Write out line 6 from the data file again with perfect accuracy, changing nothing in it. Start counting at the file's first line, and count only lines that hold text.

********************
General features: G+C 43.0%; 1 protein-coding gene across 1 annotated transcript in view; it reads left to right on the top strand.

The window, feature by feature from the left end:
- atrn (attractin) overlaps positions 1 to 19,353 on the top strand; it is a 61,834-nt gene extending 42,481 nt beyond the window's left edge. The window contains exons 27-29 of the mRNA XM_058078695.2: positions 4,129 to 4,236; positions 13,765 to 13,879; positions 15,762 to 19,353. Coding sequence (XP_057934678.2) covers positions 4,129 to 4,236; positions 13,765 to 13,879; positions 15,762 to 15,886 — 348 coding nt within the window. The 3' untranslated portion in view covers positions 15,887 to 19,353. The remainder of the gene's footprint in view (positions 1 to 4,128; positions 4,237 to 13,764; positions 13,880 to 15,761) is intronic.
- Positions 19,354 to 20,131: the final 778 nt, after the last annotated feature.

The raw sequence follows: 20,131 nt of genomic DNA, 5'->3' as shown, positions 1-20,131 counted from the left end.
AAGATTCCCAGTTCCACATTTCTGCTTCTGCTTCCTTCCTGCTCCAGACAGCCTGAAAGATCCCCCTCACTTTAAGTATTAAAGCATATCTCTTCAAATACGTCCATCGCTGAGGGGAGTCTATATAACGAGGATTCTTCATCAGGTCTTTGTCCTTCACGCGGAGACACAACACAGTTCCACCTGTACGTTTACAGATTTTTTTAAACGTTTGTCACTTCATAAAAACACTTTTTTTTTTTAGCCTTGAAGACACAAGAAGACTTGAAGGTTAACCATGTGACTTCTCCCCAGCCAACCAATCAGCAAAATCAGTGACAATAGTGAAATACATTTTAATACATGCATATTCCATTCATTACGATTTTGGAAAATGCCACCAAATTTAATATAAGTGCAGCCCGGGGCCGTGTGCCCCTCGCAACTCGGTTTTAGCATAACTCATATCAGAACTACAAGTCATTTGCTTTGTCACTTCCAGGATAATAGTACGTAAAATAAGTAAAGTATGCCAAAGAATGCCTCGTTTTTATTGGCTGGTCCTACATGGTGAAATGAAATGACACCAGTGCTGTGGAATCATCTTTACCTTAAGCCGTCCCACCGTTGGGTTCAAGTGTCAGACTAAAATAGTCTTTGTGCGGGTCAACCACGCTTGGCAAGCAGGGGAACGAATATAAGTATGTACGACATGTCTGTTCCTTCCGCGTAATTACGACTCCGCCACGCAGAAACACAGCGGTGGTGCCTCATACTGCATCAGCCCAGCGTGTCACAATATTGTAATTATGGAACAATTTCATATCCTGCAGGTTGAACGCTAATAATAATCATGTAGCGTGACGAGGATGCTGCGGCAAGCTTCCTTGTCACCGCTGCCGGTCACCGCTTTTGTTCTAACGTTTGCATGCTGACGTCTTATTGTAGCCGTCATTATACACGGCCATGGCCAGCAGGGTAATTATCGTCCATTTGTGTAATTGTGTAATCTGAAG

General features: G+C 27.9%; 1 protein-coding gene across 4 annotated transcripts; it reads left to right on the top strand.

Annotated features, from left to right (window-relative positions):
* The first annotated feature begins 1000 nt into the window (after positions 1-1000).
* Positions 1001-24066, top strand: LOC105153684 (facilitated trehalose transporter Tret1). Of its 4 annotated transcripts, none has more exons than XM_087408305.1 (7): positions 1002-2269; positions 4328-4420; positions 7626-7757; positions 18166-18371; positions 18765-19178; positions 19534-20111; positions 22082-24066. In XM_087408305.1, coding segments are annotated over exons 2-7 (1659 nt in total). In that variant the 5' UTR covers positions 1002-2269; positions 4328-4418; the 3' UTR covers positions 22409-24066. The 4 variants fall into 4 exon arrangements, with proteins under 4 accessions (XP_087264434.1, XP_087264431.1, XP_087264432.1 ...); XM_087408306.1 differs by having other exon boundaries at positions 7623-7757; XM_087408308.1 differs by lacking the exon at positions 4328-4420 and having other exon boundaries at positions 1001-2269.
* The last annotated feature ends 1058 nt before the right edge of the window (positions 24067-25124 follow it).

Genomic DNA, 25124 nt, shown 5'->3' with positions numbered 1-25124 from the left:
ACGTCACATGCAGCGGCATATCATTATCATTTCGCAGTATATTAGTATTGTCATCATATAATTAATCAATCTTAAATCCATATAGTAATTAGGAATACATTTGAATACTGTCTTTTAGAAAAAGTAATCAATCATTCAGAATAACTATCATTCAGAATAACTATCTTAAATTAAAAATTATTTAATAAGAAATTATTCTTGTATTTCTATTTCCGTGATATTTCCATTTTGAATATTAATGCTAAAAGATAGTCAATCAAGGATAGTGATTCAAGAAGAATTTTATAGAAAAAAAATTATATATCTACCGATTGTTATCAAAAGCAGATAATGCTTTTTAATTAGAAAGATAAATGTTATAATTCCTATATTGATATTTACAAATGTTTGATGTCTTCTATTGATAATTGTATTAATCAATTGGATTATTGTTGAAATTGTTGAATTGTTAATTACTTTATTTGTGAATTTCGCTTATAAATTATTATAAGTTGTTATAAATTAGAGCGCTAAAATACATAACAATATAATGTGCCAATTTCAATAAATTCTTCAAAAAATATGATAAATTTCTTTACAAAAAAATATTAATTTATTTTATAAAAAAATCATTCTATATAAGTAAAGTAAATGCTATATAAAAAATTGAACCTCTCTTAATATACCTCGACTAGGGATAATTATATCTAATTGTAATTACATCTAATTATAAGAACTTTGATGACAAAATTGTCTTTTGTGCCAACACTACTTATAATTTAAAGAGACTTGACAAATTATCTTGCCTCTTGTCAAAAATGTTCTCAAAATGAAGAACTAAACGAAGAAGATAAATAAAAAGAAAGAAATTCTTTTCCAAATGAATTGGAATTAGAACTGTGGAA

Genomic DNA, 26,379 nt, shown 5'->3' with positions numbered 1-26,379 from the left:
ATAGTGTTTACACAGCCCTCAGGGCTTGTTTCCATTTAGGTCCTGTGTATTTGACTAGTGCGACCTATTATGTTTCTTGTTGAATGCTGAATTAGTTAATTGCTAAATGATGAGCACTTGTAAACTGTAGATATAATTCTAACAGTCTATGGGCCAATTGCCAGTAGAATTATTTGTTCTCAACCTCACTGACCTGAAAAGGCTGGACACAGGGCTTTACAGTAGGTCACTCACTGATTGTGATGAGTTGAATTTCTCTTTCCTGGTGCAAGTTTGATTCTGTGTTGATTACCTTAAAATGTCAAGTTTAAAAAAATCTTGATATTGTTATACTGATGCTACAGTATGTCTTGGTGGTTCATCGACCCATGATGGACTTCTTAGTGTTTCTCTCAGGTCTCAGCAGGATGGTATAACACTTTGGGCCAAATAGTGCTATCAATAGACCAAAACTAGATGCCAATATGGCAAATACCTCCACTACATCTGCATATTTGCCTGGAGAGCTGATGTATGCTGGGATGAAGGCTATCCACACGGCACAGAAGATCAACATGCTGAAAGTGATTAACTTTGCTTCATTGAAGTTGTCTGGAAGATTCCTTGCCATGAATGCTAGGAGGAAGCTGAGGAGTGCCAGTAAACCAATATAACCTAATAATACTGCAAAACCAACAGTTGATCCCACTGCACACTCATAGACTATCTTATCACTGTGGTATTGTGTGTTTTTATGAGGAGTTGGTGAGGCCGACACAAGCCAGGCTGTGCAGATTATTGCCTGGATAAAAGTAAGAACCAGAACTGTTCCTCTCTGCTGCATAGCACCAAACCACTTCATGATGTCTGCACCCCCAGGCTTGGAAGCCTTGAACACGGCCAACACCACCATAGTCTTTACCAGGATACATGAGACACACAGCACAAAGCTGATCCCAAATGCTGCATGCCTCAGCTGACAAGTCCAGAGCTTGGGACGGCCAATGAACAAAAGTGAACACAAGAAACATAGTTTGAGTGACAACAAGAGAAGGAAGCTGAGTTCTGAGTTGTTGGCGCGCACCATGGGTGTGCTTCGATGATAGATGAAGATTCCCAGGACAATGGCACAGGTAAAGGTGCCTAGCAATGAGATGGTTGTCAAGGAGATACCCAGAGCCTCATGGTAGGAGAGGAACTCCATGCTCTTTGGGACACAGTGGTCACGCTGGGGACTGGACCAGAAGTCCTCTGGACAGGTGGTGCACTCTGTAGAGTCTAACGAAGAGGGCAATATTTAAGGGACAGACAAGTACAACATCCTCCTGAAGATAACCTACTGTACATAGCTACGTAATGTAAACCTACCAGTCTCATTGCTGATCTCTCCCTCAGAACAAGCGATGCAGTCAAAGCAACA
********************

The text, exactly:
AAGATTCCCAGTTCCACATTTCTGCTTCTGCTTCCTTCCTGCTCCAGACAGCCTGAAAGATCCCCCTCACTTTAAGTATTAAAGCATATCTCTTCAAATACGTCCATCGCTGAGGGGAGTCTATATAACGAGGATTCTTCATCAGGTCTTTGTCCTTCACGCGGAGACACAACACAGTTCCACCTGTACGTTTACAGATTTTTTTAAACGTTTGTCACTTCATAAAAACACTTTTTTTTTTTAGCCTTGAAGACACAAGAAGACTTGAAGGTTAACCATGTGACTTCTCCCCAGCCAACCAATCAGCAAAATCAGTGACAATAGTGAAATACATTTTAATACATGCATATTCCATTCATTACGATTTTGGAAAATGCCACCAAATTTAATATAAGTGCAGCCCGGGGCCGTGTGCCCCTCGCAACTCGGTTTTAGCATAACTCATATCAGAACTACAAGTCATTTGCTTTGTCACTTCCAGGATAATAGTACGTAAAATAAGTAAAGTATGCCAAAGAATGCCTCGTTTTTATTGGCTGGTCCTACATGGTGAAATGAAATGACACCAGTGCTGTGGAATCATCTTTACCTTAAGCCGTCCCACCGTTGGGTTCAAGTGTCAGACTAAAATAGTCTTTGTGCGGGTCAACCACGCTTGGCAAGCAGGGGAACGAATATAAGTATGTACGACATGTCTGTTCCTTCCGCGTAATTACGACTCCGCCACGCAGAAACACAGCGGTGGTGCCTCATACTGCATCAGCCCAGCGTGTCACAATATTGTAATTATGGAACAATTTCATATCCTGCAGGTTGAACGCTAATAATAATCATGTAGCGTGACGAGGATGCTGCGGCAAGCTTCCTTGTCACCGCTGCCGGTCACCGCTTTTGTTCTAACGTTTGCATGCTGACGTCTTATTGTAGCCGTCATTATACACGGCCATGGCCAGCAGGGTAATTATCGTCCATTTGTGTAATTGTGTAATCTGAAG